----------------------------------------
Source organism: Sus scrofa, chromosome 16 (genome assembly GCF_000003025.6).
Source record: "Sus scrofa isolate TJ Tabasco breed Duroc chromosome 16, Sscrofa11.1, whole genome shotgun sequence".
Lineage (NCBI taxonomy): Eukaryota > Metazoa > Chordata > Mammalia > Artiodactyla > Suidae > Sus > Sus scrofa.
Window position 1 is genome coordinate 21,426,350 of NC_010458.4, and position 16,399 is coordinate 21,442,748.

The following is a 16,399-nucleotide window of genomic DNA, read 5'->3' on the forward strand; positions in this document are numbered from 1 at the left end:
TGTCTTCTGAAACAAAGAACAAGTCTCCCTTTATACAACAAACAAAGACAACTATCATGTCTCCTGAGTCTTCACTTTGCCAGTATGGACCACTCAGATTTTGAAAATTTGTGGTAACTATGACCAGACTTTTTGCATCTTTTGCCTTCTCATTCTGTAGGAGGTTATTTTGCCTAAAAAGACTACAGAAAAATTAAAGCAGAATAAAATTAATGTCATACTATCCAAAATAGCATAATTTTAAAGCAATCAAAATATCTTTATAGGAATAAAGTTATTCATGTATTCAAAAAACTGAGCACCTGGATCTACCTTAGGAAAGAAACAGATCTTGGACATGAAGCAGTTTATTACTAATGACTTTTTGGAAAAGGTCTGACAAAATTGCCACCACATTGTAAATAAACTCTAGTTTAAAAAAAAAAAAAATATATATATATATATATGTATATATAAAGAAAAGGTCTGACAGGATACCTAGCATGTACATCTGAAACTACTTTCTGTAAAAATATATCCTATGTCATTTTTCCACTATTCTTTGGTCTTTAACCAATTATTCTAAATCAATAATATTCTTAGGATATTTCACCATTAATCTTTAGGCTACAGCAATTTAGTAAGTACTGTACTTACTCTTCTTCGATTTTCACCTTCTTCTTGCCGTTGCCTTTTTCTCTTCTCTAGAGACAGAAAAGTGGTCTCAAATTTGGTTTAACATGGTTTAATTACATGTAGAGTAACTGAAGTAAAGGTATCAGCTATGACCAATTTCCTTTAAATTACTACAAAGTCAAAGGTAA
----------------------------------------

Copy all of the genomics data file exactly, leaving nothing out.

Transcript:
Source organism: Sus scrofa, chromosome 16 (genome assembly GCF_000003025.6).
Source record: "Sus scrofa isolate TJ Tabasco breed Duroc chromosome 16, Sscrofa11.1, whole genome shotgun sequence".
Lineage (NCBI taxonomy): Eukaryota > Metazoa > Chordata > Mammalia > Artiodactyla > Suidae > Sus > Sus scrofa.
Window position 1 is genome coordinate 21,426,350 of NC_010458.4, and position 16,399 is coordinate 21,442,748.

The following is a 16,399-nucleotide window of genomic DNA, read 5'->3' on the forward strand; positions in this document are numbered from 1 at the left end:
TGTCTTCTGAAACAAAGAACAAGTCTCCCTTTATACAACAAACAAAGACAACTATCATGTCTCCTGAGTCTTCACTTTGCCAGTATGGACCACTCAGATTTTGAAAATTTGTGGTAACTATGACCAGACTTTTTGCATCTTTTGCCTTCTCATTCTGTAGGAGGTTATTTTGCCTAAAAAGACTACAGAAAAATTAAAGCAGAATAAAATTAATGTCATACTATCCAAAATAGCATAATTTTAAAGCAATCAAAATATCTTTATAGGAATAAAGTTATTCATGTATTCAAAAAACTGAGCACCTGGATCTACCTTAGGAAAGAAACAGATCTTGGACATGAAGCAGTTTATTACTAATGACTTTTTGGAAAAGGTCTGACAAAATTGCCACCACATTGTAAATAAACTCTAGTTTAAAAAAAAAAAAAATATATATATATATATATGTATATATAAAGAAAAGGTCTGACAGGATACCTAGCATGTACATCTGAAACTACTTTCTGTAAAAATATATCCTATGTCATTTTTCCACTATTCTTTGGTCTTTAACCAATTATTCTAAATCAATAATATTCTTAGGATATTTCACCATTAATCTTTAGGCTACAGCAATTTAGTAAGTACTGTACTTACTCTTCTTCGATTTTCACCTTCTTCTTGCCGTTGCCTTTTTCTCTTCTCTAGAGACAGAAAAGTGGTCTCAAATTTGGTTTAACATGGTTTAATTACATGTAGAGTAACTGAAGTAAAGGTATCAGCTATGACCAATTTCCTTTAAATTACTACAAAGTCAAAGGTAA